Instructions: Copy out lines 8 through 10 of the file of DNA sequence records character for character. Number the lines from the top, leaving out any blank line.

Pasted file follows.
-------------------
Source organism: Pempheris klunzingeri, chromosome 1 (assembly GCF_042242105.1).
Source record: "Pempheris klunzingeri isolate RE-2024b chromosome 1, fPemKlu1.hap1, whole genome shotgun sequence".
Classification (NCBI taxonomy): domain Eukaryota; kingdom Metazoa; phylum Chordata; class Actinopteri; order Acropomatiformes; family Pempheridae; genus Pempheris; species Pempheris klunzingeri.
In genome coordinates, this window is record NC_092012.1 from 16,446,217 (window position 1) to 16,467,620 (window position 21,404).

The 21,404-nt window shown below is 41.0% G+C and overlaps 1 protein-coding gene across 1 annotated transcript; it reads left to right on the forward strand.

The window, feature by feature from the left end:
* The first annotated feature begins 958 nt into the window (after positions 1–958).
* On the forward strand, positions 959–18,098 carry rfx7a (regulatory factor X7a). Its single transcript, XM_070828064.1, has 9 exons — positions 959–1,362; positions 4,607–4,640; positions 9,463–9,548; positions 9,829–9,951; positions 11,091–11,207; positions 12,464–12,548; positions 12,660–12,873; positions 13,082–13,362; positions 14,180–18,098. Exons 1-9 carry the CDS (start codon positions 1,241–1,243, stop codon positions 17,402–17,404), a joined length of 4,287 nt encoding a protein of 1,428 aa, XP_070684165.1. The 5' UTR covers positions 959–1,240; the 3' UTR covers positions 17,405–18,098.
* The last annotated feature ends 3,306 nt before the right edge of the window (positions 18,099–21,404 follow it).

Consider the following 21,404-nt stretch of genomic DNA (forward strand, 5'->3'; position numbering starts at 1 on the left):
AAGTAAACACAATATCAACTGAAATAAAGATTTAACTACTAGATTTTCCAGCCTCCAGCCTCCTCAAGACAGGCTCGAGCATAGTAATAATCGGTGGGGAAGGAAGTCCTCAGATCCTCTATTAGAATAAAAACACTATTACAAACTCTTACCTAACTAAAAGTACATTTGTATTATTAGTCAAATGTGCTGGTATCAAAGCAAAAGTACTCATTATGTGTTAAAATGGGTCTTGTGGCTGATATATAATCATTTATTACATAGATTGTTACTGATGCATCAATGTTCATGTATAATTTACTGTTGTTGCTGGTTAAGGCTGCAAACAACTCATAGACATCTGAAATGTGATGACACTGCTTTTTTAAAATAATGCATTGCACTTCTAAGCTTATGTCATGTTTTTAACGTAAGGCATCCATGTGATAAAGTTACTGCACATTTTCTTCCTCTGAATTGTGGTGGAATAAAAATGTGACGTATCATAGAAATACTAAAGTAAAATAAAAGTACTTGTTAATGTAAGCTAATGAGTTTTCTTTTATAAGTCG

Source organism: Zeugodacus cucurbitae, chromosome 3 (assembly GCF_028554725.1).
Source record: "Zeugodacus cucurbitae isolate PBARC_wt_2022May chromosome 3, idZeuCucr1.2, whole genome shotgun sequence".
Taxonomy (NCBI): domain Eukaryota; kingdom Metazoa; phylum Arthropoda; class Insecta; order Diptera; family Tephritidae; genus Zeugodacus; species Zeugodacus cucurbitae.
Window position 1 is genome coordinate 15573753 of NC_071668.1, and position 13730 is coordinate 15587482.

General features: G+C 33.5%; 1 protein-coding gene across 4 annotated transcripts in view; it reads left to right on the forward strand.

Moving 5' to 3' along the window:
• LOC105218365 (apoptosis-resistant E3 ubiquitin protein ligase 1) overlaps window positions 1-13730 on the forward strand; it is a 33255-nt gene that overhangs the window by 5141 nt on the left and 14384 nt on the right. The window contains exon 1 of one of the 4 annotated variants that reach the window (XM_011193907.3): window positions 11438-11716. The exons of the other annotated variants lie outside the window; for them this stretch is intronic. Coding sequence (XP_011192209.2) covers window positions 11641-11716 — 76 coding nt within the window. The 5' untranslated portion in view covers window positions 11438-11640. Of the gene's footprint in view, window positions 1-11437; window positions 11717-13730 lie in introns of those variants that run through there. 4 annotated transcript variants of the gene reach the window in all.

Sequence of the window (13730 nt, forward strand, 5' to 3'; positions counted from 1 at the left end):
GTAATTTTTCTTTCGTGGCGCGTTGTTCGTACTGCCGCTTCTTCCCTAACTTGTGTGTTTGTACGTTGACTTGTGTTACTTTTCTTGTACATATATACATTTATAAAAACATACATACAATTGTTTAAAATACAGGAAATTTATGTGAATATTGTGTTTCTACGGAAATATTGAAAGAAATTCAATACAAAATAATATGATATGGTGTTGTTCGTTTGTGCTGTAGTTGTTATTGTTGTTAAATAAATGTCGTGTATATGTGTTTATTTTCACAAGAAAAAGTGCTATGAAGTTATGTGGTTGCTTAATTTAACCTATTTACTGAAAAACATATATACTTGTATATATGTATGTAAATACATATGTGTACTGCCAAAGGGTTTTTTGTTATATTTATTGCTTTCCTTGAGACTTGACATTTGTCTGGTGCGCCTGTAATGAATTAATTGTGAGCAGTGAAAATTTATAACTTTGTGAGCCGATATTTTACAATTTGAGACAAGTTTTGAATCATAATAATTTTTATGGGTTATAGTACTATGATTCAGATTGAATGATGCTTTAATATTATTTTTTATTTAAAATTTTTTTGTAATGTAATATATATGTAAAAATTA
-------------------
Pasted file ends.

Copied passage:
* On the forward strand, positions 959–18,098 carry rfx7a (regulatory factor X7a). Its single transcript, XM_070828064.1, has 9 exons — positions 959–1,362; positions 4,607–4,640; positions 9,463–9,548; positions 9,829–9,951; positions 11,091–11,207; positions 12,464–12,548; positions 12,660–12,873; positions 13,082–13,362; positions 14,180–18,098. Exons 1-9 carry the CDS (start codon positions 1,241–1,243, stop codon positions 17,402–17,404), a joined length of 4,287 nt encoding a protein of 1,428 aa, XP_070684165.1. The 5' UTR covers positions 959–1,240; the 3' UTR covers positions 17,405–18,098.
* The last annotated feature ends 3,306 nt before the right edge of the window (positions 18,099–21,404 follow it).

Consider the following 21,404-nt stretch of genomic DNA (forward strand, 5'->3'; position numbering starts at 1 on the left):